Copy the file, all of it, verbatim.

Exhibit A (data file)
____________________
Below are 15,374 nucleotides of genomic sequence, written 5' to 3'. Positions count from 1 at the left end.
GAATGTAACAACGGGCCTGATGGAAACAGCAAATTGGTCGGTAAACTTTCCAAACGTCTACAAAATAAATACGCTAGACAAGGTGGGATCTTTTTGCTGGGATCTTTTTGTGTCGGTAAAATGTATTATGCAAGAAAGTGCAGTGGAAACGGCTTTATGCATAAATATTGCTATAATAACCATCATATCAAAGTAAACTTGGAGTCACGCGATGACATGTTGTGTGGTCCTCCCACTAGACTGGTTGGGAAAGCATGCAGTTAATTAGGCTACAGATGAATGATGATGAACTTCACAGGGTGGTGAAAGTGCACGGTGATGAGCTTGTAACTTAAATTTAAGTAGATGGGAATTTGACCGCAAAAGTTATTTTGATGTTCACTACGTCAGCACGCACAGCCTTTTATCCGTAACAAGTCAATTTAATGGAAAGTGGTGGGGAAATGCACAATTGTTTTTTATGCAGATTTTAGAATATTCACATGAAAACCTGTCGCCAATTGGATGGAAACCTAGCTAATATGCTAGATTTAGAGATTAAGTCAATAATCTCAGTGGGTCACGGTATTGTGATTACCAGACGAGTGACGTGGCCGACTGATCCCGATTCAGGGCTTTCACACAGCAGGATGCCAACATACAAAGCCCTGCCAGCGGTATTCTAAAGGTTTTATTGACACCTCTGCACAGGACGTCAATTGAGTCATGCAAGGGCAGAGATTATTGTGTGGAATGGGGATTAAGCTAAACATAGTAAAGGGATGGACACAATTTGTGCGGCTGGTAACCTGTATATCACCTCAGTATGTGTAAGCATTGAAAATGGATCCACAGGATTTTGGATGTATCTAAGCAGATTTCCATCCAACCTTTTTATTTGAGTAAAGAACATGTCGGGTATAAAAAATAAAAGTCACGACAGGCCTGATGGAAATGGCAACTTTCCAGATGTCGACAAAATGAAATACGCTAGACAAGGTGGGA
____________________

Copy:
Below are 15,374 nucleotides of genomic sequence, written 5' to 3'. Positions count from 1 at the left end.
GAATGTAACAACGGGCCTGATGGAAACAGCAAATTGGTCGGTAAACTTTCCAAACGTCTACAAAATAAATACGCTAGACAAGGTGGGATCTTTTTGCTGGGATCTTTTTGTGTCGGTAAAATGTATTATGCAAGAAAGTGCAGTGGAAACGGCTTTATGCATAAATATTGCTATAATAACCATCATATCAAAGTAAACTTGGAGTCACGCGATGACATGTTGTGTGGTCCTCCCACTAGACTGGTTGGGAAAGCATGCAGTTAATTAGGCTACAGATGAATGATGATGAACTTCACAGGGTGGTGAAAGTGCACGGTGATGAGCTTGTAACTTAAATTTAAGTAGATGGGAATTTGACCGCAAAAGTTATTTTGATGTTCACTACGTCAGCACGCACAGCCTTTTATCCGTAACAAGTCAATTTAATGGAAAGTGGTGGGGAAATGCACAATTGTTTTTTATGCAGATTTTAGAATATTCACATGAAAACCTGTCGCCAATTGGATGGAAACCTAGCTAATATGCTAGATTTAGAGATTAAGTCAATAATCTCAGTGGGTCACGGTATTGTGATTACCAGACGAGTGACGTGGCCGACTGATCCCGATTCAGGGCTTTCACACAGCAGGATGCCAACATACAAAGCCCTGCCAGCGGTATTCTAAAGGTTTTATTGACACCTCTGCACAGGACGTCAATTGAGTCATGCAAGGGCAGAGATTATTGTGTGGAATGGGGATTAAGCTAAACATAGTAAAGGGATGGACACAATTTGTGCGGCTGGTAACCTGTATATCACCTCAGTATGTGTAAGCATTGAAAATGGATCCACAGGATTTTGGATGTATCTAAGCAGATTTCCATCCAACCTTTTTATTTGAGTAAAGAACATGTCGGGTATAAAAAATAAAAGTCACGACAGGCCTGATGGAAATGGCAACTTTCCAGATGTCGACAAAATGAAATACGCTAGACAAGGTGGGA